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Cancer Res. 2004 Jun 15;64(12):4373-7.

Assessing tumor angiogenesis: increased circulating VE-cadherin RNA in patients with cancer indicates viability of circulating endothelial cells.

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  • 1Division of Hematology-Oncology, Department of Medicine, European Institute of Oncology, Milan, Italy.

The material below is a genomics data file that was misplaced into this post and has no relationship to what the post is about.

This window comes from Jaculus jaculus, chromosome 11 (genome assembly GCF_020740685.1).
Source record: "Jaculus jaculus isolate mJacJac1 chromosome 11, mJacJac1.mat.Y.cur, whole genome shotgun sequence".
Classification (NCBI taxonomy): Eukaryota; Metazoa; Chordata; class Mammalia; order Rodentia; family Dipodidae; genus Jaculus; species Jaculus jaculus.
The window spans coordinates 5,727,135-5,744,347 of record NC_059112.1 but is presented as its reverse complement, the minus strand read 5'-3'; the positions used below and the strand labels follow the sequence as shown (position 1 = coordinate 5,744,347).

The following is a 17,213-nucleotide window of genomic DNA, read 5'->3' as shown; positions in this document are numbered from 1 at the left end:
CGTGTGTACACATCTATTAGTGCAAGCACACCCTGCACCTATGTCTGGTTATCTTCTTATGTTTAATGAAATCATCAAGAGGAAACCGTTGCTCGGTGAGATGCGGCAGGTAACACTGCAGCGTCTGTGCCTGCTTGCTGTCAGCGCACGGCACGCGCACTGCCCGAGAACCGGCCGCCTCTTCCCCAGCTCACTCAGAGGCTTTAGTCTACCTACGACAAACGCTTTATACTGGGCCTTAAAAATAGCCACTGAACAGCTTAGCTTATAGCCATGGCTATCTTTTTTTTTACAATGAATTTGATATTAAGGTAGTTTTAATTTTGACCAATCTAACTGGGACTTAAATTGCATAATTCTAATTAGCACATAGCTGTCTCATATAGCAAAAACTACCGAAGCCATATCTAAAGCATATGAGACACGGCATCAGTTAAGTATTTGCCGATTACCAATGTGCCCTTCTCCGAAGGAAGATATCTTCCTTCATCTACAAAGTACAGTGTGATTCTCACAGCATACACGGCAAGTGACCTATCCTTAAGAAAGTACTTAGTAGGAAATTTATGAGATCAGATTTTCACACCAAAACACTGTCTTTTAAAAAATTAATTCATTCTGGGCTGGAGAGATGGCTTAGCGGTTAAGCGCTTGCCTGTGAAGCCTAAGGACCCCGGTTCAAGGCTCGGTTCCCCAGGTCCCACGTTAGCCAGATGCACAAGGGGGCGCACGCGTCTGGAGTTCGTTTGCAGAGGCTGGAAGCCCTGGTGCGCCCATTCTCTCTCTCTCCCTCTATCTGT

No markers are currently available to indicate the angiogenic profile of a specific malignant disease nor to predict response to antiangiogenic therapies. Nevertheless, many different antiangiogenic drugs are presently being tested in many clinical trials, with an obvious scarcity of useful endpoints for treatment outcome beside survival. By means of a quantitative reverse transcription-PCR approach, we measured VE-cadherin (VE-C), Tie-2, vascular endothelial growth factor receptor 2 and CD133 RNA in the blood of 14 healthy controls, 3 pregnant women, and 84 newly diagnosed (or relapsed) cancer patients. Circulating VE-C RNA was increased in pregnant women and cancer patients (P = 0.0002). VE-C RNA was particularly increased in patients affected by hematological malignancies and decreased to normal values in patients achieving complete remission. Conversely, circulating RNA levels of other endothelial or progenitor cell-specific markers Tie-2, vascular endothelial growth factor receptor 2, and CD133 were not significantly increased in either pregnant women or cancer patients. Comparison of various surrogate angiogenesis markers indicated a switch toward increased plasma vascular endothelial growth factor (VEGF) levels, viable circulating endothelial cells, and circulating VE-C RNA levels in patients affected by hematological malignancies. Taken together, our data indicate that the quantitative evaluation of circulating VE-C RNA is a specific and highly promising tool with which to investigate the angiogenic phenotype of cancer patients.

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